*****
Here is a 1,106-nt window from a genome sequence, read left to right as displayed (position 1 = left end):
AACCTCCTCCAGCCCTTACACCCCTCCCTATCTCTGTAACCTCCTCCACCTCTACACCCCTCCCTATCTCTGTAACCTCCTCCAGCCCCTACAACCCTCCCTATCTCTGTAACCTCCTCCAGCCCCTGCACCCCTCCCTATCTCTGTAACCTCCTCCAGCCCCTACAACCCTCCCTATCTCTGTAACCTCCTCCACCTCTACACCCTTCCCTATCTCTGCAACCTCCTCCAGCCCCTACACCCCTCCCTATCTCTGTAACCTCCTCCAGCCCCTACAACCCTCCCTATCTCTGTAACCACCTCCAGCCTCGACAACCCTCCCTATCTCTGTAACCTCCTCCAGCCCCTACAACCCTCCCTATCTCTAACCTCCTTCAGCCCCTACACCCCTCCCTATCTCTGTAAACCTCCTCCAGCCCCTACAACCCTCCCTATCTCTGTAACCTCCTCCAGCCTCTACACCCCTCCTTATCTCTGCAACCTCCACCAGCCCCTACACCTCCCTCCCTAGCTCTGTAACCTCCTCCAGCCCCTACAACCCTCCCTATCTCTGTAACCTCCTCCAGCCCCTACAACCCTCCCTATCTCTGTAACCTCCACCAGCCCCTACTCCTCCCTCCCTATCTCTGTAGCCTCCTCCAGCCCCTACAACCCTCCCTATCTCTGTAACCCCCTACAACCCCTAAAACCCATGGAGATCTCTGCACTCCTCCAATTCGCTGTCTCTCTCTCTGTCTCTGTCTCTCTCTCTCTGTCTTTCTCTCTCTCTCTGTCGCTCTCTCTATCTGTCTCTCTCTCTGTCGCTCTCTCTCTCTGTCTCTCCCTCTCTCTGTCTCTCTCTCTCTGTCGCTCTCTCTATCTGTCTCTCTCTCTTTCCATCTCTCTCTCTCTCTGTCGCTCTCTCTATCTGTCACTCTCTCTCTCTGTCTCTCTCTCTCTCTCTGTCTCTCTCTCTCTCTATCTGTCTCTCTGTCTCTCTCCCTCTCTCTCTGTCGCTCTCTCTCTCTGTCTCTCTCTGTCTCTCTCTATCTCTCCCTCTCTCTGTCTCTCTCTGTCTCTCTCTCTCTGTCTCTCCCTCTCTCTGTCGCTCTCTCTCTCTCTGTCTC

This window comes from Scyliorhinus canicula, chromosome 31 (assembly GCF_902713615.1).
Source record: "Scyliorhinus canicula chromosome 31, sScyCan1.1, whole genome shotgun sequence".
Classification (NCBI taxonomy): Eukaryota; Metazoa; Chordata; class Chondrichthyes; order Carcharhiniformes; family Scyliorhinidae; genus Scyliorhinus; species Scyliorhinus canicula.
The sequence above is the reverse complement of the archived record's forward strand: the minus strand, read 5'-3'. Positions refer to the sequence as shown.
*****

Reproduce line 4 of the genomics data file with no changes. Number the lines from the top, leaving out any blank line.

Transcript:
Source record: "Scyliorhinus canicula chromosome 31, sScyCan1.1, whole genome shotgun sequence".